The deaths of two migrants in a train car in a small Texas town in Uvalde County marks the latest tragedy to hit the southern border amid a historic migrant crisis – a crisis being facilitated by human smugglers, who will often put migrants in deadly situations.
The Uvalde Police Department received a 911 call Friday afternoon saying there were “numerous” migrants “suffocating” in a train car. Border Patrol had been informed and stopped the car two to three miles east of Knippa, Texas. The incident is suspected to be related to human smuggling, sources said.
Officials for Union Pacific Railroad later said that 15 people were found in the rail car, two people died while four were air-lifted to San Antonio, and six were taken to nearby hospitals.
“Union Pacific is deeply saddened by this incident and the tragedies occurring at the border. We take the safety of all individuals seriously and work tirelessly with law enforcement partners to detect illegal items and people riding inside or on our rail cars. This incident is under investigation,” it said.
TEXAS AUTHORITIES SAY AT LEAST 2 MIGRANTS DEAD, OVER A DOZEN INJURED AFTER SUFFOCATING IN TRAIN CAR
Homeland Security Secretary Alejandro Mayorkas said in a statement that the agency is “heartbroken to learn of yet another tragic incident of migrants taking the dangerous journey.”
“I thank the Border Patrol Agents who responded to the scene and the HSI Agents who are supporting the investigation in Uvalde. We will work with the Uvalde County Sheriff’s Office to hold those responsible. Smugglers are callous and only care about making a profit,” he said.
It marks the latest deadly incident at the border as authorities face a historic surge of migrants that saw over 2.4 million encounters last fiscal year and the second such tragedy within a month.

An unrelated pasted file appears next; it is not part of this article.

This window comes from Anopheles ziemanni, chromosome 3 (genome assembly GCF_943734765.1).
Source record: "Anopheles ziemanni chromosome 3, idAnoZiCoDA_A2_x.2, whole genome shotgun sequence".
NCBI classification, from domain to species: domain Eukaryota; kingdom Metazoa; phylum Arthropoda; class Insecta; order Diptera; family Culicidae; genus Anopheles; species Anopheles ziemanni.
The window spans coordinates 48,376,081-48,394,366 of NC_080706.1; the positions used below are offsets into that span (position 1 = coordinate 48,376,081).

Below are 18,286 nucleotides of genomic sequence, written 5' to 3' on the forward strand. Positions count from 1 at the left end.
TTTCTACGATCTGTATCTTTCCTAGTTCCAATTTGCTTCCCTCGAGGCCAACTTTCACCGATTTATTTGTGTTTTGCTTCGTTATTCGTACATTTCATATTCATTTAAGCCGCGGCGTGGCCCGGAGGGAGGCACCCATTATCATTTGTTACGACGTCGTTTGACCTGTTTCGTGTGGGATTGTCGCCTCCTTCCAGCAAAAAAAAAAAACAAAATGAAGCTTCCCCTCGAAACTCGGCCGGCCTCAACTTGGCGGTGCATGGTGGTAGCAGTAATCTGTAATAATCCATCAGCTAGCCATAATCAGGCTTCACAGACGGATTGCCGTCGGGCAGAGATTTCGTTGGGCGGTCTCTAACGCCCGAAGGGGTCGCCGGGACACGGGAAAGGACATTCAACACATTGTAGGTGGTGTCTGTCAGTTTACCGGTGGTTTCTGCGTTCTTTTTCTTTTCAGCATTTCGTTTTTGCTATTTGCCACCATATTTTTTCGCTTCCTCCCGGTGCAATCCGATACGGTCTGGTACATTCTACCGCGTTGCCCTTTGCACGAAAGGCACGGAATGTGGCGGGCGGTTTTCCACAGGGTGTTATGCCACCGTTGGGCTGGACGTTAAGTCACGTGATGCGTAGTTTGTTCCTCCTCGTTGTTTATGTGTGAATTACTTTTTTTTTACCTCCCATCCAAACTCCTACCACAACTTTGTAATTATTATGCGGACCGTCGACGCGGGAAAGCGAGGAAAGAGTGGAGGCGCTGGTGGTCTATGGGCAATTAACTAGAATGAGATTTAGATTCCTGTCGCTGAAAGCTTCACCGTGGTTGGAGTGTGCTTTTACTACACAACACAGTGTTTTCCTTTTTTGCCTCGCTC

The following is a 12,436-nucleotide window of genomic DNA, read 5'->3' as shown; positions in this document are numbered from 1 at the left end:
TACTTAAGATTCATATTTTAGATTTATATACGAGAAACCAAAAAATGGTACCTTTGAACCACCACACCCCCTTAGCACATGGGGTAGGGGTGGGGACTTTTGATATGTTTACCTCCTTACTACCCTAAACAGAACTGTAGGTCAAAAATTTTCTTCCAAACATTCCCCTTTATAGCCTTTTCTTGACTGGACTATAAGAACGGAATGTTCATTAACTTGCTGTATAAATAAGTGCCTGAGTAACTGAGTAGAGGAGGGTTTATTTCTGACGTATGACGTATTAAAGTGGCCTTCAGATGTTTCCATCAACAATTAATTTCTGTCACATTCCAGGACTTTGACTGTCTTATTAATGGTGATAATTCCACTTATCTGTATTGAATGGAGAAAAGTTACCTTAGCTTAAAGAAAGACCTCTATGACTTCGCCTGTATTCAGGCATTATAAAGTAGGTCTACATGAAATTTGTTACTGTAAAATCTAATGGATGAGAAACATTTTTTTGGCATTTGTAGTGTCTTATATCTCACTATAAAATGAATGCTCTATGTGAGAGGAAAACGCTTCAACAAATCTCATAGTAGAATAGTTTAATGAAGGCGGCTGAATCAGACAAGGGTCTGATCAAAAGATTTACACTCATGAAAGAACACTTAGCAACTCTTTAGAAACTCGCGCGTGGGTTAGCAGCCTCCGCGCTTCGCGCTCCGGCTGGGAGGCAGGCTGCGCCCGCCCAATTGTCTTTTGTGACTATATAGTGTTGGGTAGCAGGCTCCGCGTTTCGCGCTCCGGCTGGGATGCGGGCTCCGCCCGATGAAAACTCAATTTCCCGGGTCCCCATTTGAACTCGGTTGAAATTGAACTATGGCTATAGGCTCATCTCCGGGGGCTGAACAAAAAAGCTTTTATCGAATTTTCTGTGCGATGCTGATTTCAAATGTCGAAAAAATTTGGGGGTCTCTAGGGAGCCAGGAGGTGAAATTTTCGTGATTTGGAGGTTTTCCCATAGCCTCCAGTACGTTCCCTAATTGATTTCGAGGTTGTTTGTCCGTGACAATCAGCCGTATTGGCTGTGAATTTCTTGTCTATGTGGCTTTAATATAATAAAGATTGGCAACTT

Earlier this month eight migrants died after two smuggling vessels capsized off the coast of Southern California. At least 15 migrants were on one of the boats, and eight on another. It was unclear how many made it to shore.
SEVEN MEXICAN NATIONALS AMONG THE EIGHT MIGRANTS WHO DIED AFTER SMUGGLING BOATS CAPSIZED NEAR SAN DIEGO
Seven of the deceased migrants were identified as Mexican nationals based on the identification documents they were carrying. Officials said that such boats are often overloaded and poorly maintained.
Those deaths came after a FY 2022 in which there were 856 migrant deaths at the southern border – the highest and deadliest on record. That has coincided with a record number of migrant encounters at the border. The 2.4 million seen that year exceeded the 1.7 million encountered a year before, which itself was a record.
The most deadly incident of the year came in June when 53 migrants died after being locked in a tractor-trailer in San Antonio, Texas. The dead included a 13-year-old and 14-year-old from Guatemala and two 16-year-olds from Mexico.
The truck had been carrying 73 people when it was found on June 27.
In September, nine migrants were killed in the Rio Grande as they tried to cross into the United States from Mexico, while Border Patrol agents rescued 37 others.
The same month, agents narrowly averted tragedy when they rescued a four-month-old and an 18-month-old who had been abandoned in the sweltering heat of the Arizona desert.
Meanwhile, the debate over solutions to the crisis rages on in Washington. Republicans have blamed the Biden administration for its policies that they say have encouraged migrants to surge to the southern border – specifically its moves to reduce interior enforcement and release more migrants into the interior.
The administration has faulted Republicans for failing to agree to border funding requests. It has also launched anti-smuggling operations and sought to expand legal pathways – including a recent humanitarian parole program – so migrants can travel into the U.S. without entering illegally.
The latest deaths come just weeks before Title 42, which allows for the rapid expulsion of illegal migrants at the southern border due to the COVID-19 pandemic, is set to expire on May 11 along with the public health emergency. Officials have previously warned that a dramatic increase in migrant crossings can be expected when the order drops.
Fox News’ Bill Melugin, Brie Stimson and The Associated Press contributed to this report.
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